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Old 05-10-2016, 08:29 PM   #21
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Amen. I wish someone would design a way to put the strap over the lower control arm down to the dolly pan then to the ratchet vice trying to hold down an air filled, rubber tire. Im already under the toad to connect the safety chains so already dirty.
That won't work on a Acme dolly, it uses the cars steering to turn.

As far as safety chains, I used vinyl coated cable clamped on the outside of the pan. I push them thru the wheel openings, to a spring locked hook on a short chain.

I reach them with out kneeling and the cables don't mark up the wheels.
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Old 05-10-2016, 08:56 PM   #22
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Amen. I wish someone would design a way to put the strap over the lower control arm down to the dolly pan then to the ratchet vice trying to hold down an air filled, rubber tire. Im already under the toad to connect the safety chains so already dirty.
I would think that attaching the strap to the tire gives you more points of support than just going over the control arm. When you strap the tire it's supported by the tie rods, brakeing system shocks struts and the control arm. Your also have the flexibility of the tire itself which is going to give a bit of cushioning.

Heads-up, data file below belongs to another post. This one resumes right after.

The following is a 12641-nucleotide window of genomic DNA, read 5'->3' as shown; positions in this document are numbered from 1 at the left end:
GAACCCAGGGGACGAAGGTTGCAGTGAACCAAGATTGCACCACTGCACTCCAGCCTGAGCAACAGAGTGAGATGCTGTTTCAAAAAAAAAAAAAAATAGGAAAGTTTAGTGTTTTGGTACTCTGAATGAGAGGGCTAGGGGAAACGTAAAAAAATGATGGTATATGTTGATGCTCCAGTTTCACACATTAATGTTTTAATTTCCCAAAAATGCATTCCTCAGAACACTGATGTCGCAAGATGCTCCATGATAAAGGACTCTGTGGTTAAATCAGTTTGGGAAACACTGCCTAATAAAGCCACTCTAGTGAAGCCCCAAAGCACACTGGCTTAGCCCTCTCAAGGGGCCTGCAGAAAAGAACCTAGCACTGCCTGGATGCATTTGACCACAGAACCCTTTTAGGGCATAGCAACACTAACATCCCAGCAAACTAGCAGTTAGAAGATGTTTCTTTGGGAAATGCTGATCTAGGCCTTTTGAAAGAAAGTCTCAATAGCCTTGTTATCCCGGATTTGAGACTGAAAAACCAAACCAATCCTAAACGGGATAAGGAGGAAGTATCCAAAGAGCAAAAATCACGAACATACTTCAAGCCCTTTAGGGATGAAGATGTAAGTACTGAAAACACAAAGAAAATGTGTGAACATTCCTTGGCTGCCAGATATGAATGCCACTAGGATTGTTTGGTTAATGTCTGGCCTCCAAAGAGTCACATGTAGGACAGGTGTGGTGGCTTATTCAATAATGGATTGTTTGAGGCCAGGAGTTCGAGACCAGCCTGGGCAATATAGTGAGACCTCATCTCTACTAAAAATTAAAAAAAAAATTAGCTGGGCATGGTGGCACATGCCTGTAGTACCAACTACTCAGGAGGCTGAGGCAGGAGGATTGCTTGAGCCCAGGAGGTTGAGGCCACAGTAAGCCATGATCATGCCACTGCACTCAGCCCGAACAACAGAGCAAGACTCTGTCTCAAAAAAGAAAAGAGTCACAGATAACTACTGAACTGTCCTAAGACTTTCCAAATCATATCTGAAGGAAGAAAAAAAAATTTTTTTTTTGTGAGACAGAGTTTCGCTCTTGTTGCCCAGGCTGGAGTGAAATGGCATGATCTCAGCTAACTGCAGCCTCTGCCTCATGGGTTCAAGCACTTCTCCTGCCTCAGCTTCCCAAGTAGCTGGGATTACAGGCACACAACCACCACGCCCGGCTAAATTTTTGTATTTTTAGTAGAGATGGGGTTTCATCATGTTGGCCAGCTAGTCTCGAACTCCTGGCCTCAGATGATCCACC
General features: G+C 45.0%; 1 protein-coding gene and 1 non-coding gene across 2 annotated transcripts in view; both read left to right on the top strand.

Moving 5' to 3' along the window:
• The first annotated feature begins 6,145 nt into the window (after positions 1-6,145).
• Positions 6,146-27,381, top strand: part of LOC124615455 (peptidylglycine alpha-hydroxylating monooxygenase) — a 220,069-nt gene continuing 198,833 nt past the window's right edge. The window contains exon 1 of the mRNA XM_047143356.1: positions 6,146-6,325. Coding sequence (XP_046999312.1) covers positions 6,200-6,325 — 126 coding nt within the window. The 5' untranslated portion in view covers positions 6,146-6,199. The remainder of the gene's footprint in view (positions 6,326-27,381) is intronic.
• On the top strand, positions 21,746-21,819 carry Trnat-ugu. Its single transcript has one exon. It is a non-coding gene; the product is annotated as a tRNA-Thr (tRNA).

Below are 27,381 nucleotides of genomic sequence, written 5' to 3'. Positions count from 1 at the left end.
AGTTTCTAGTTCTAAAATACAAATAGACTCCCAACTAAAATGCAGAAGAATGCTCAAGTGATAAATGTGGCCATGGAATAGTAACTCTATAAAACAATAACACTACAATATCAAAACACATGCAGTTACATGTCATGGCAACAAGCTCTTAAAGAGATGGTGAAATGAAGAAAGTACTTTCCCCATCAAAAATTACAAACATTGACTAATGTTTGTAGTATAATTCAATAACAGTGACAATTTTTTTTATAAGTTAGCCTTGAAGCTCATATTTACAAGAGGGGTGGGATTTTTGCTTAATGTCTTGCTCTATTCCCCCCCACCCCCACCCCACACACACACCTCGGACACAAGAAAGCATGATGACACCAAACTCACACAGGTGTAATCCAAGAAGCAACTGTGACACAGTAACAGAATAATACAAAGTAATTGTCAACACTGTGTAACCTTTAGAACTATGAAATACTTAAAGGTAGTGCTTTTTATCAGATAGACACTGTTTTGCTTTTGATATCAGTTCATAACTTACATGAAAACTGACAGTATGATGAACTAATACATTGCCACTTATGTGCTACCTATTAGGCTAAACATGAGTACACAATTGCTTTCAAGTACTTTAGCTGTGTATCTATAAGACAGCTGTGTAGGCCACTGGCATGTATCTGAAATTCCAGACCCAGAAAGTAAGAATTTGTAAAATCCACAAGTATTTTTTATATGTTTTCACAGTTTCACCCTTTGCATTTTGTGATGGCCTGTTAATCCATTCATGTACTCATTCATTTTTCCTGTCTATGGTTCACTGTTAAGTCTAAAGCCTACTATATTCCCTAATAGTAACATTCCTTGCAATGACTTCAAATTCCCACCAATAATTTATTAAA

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Old 05-11-2016, 06:24 PM   #23
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I'm wondering if there is a more mechanical process that could be developed - a metal 'cover', taking the place of the straps, that you lift up and around the tire, and 'clicks' into place on the front of the dolly, using a self-retaining pin. This cover would slide out of the way, under the dolly, when loading/unloading.
That's exactly what I was hoping for, some kind of clamshell that you hook over the top of the tire, and then a latch that locks it to the dolly. Sure, it'd be a more expensive option, and it would have VERY little adjustability, but I'd happily pay to avoid the mess and sweat!
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Old 05-12-2016, 10:01 AM   #24
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Amen. I wish someone would design a way to put the strap over the lower control arm down to the dolly pan then to the ratchet vice trying to hold down an air filled, rubber tire. Im already under the toad to connect the safety chains so already dirty.
The main reason i see for strapping the tire, is the suspension of the car will still work and take the stress off the dolly frame and tires as well as the stress of the car frame and allow a smoother ride. The dolly becomes like a very heavy beam axle, but is able to use the suspension of the toad to ride through the potholes and dips and dives of the road.
This also means the safety chain hookups have to be hooked so the suspension of the car is not limited by
these chains as well.